Jul 23, 2011 rated it it was amazing  ·  review of another edition
Shelves: favourite
This is a Pirate tale like never before. It is a swashbuckling adventure for sure with all the necessary ingedients of a true english Hero and an equally english Damsel in distress, Brutal and slightly unhinged Buckaneers, mysterious Middle Eastern Pirates, the "lovable" rouge and incompetent Navy Captains. All this with the added humour of a litterrary genius depicting galley slaves Singing The Eaton Boat song and a hero complaining thet there is always a rowing boat behind a galleon for the he ...more
Oct 26, 2011 rated it really liked it  ·  review of another edition
Just re-reading this.
I had forgotten how funny it is in places. You probably need to have sat through all those old movies with the likes of Errol Flynn to get all the jokes, but even without, there are still moments to savour.
It is a glorious send up of every bodice ripping, sword waving, buckle squashing, avast me hearties story you have ever seen or read.

"You can't kill me, I'm the hero and it's only page 111."
"You might not be the hero."
"Don't be ridiculous."
Feb 22, 2010 rated it really liked it  ·  review of another edition
Buckle your swash, mateys! Complete with non-stop action and danger, not to mention romance, treasure, pirate lairs, princesses, one legged dwarves and dashing heros wearing ruffle front shirts, The Pyrates is the perfect mixture of historical fact, artistic license, and pure silly! Unputdownable and laugh out loud funny!
Jun 26, 2008 rated it really liked it  ·  review of another edition
This book is probably hard to find but, oh my, I thought it was so funny. This author did what we all want to do by writing a book using all the cliche's you can think of including heaving breasts. It might have been a bit off-color at some points. ...more
Allison Thurman
Jan 14, 2010 rated it really liked it  ·  review of another edition
Shelves: to-loan
Some of the sexism/racism makes me flinch, but I'm keeping in mind that Fraser is parodying content from a less enlightened time with less enlightened characters. This book succeeds as ripping every cheesy 30s-40s swashbuckling silliness to come out of Hollywood :) ...more
Siegbald TheReader
I love Fraser's Flashman books, but this one was a bit disappointment for me.
It was basically a totally cheesy sketch, for a Mel Brooks-like comedy (as I know he indeed intented to write it as a movie sketch).
It was flat a too cartoonish for my taste.
A fun take on classic cliches. Reminds me of an adult novel version of the cartoon, “Dave the Barbarian”.

I have to admit, it takes a while to get used to the writing style of this book. There are a lot of heavy words, new vocabulary, and not to mention that the book starts off with a terribly long run-on sentence (I tried reading this book twice before actually pushing through with it and getting past the first few pages). But overall, once you get used to it, it’s an enjoyable tale and a funny
Sep 12, 2020 rated it really liked it  ·  review of another edition
Excellent and a delightful read. A farce for sure, and extremely well-done and written. I struggled with not giving 5-stars, and I'd definitely say it's a solid 4.5, generous soul that I am. I read the book relatively quickly, being bed-ridden with a back problem, and believe this to have further enhanced the experience, playing well into the author's frenetic pace and world-hopping storyline. Anyway, if you like some combination of (false and purposely-anachronistic) historical fiction and humo ...more
David Cooper
Jul 22, 2017 rated it it was amazing  ·  review of another edition
Shelves: old-favorites
Laugh-out-loud funny, it helps to be familiar with a bit of 17th century British history and what the golden age of Hollywood did to it. And if you like to talk like a pirate, you won't find better pirate talk than in this book (wi' a wannion!) ...more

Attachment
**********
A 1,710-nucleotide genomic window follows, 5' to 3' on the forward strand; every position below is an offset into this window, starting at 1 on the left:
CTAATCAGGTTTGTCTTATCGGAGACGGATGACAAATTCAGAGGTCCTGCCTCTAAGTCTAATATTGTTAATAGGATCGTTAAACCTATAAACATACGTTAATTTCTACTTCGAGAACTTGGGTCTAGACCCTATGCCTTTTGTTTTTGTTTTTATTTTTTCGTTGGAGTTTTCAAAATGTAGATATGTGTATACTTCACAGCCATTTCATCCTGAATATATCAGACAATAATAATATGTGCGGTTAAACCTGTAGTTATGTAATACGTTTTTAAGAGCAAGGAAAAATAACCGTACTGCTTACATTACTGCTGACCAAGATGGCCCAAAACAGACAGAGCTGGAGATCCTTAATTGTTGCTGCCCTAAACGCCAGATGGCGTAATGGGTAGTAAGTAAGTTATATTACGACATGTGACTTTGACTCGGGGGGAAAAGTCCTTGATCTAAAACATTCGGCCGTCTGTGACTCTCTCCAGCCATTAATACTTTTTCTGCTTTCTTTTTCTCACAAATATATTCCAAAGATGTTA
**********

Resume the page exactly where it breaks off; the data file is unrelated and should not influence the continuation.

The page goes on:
Erica Thomas
Jun 20, 2019 rated it liked it
Shelves: abandoned
I really wanted to enjoy this book. The prose are hilarious and the descriptions lusious. But the 1980s sensibilities towards race and gender were just too much for me. When we got to the sexual assault jokes I had to put the book down.
This had all the potential to be a great read. However, I have to admit to getting fed up with all the Yo-Ho-Hoing after about 50 pages and so the book took me a lot longer to finish than I had anticipated.
Jun 27, 2017 rated it really liked it  ·  review of another edition
Very good and enjoyable story. I think Fraser missed a trick by including all the anachronism for humor's sake. Without them, it still would have been great fun. ...more
Ross Henderson
Sep 13, 2017 rated it really liked it  ·  review of another edition
Hilarious and ridiculous piratical adventure, brings to mind the fantastic humour from The Princess Bride, with a bit of Douglas Adams' absurdity thrown in. ...more
Angie Rhodes
Dec 10, 2017 rated it liked it  ·  review of another edition
Shelves: owned
Funny, mad, pure escapism. Pirates of the Caribbean meet Monty Python.
Bill Aitken
Mar 18, 2018 rated it it was amazing  ·  review of another edition
Brilliant, as ever.

I've always been a fan of GMF. His style makes you wish you had known the man personally.

Read all of his works, say I, by the powers!
Michael Crowley
Apr 07, 2018 rated it it was amazing  ·  review of another edition
George Macdonald Fraser had a wicked sense of humor as well as a fine eye for historical detail, and it's on full display here.

I loaned this to my best friend, and he gave the ultimate review of "The Pyrates" by saying that humanity had missed a golden opportunity by not locking William Goldman and Fraser in a room with a bottle of whisky and refusing to let them out until they'd produced the adventure novel of all adventure novels.

Stephen Robert Collins
From The author of the Raffles style anti hero Flashman comes The Jolly Rodger before Captain Sparrow this Port Royal style Yoho Hoo And A Bottle of Rum
Jun 10, 2018 rated it it was ok  ·  review of another edition
I'd say Fraser had a lot more fun writing this book than I had reading it. ...more
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He is best known for his Flashman series of historical novels, purportedly written by Harry Flashman, a fictional coward and bully originally created by Thomas Hughes in Tom Brown's School Days. The novels are presented as "packets" of memoirs written by the nonagenarian Flashman, who looks back on his days as a hero of the British Army during the 19th century. The series begins with Flashman, and ...more